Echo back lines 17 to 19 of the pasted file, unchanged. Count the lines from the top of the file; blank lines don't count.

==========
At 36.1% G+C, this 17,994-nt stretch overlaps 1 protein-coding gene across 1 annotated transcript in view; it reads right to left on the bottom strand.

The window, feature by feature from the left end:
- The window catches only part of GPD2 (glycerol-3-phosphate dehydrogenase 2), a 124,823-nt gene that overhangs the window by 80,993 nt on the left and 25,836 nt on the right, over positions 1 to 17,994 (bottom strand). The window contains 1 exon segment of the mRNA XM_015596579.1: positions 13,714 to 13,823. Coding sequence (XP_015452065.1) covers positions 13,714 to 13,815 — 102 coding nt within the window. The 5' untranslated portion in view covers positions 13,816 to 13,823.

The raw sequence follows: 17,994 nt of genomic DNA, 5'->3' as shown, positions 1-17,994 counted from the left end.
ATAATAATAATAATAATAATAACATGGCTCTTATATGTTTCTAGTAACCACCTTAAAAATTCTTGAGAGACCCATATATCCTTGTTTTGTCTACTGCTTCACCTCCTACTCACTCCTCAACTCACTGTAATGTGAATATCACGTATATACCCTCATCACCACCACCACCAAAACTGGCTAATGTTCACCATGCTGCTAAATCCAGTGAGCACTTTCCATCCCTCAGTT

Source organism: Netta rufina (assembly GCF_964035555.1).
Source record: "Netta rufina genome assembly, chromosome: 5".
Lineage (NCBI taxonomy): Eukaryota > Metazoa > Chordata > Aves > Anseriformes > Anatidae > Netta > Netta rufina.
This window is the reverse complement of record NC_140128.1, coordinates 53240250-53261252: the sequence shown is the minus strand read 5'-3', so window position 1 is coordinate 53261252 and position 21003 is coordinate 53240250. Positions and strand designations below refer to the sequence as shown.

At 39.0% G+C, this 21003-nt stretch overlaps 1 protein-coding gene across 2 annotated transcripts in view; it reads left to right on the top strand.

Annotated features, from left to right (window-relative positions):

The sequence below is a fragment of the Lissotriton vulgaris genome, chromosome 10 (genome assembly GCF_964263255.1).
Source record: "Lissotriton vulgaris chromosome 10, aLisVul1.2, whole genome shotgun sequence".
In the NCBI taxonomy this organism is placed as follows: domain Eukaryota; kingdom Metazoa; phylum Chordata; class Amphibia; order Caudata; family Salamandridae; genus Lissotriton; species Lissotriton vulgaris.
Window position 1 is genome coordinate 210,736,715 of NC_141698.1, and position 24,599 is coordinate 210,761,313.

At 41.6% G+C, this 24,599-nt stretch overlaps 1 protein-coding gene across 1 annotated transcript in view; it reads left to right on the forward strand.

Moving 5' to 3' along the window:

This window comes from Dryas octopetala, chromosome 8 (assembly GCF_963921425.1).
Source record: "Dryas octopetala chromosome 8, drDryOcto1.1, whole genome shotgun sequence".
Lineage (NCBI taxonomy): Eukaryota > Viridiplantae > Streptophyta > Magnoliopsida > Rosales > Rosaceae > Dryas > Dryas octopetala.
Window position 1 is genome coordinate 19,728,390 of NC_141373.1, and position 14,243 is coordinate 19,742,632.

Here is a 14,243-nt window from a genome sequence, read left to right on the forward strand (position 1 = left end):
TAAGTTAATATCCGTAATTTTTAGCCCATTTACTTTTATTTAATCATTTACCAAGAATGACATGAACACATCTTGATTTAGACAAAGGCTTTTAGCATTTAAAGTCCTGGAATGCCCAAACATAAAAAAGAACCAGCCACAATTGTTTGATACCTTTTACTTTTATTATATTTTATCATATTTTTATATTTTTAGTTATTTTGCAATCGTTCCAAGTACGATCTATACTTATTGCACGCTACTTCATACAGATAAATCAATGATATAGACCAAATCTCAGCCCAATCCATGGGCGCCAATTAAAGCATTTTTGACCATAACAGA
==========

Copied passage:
Moving 5' to 3' along the window:

This window comes from Dryas octopetala, chromosome 8 (assembly GCF_963921425.1).
Source record: "Dryas octopetala chromosome 8, drDryOcto1.1, whole genome shotgun sequence".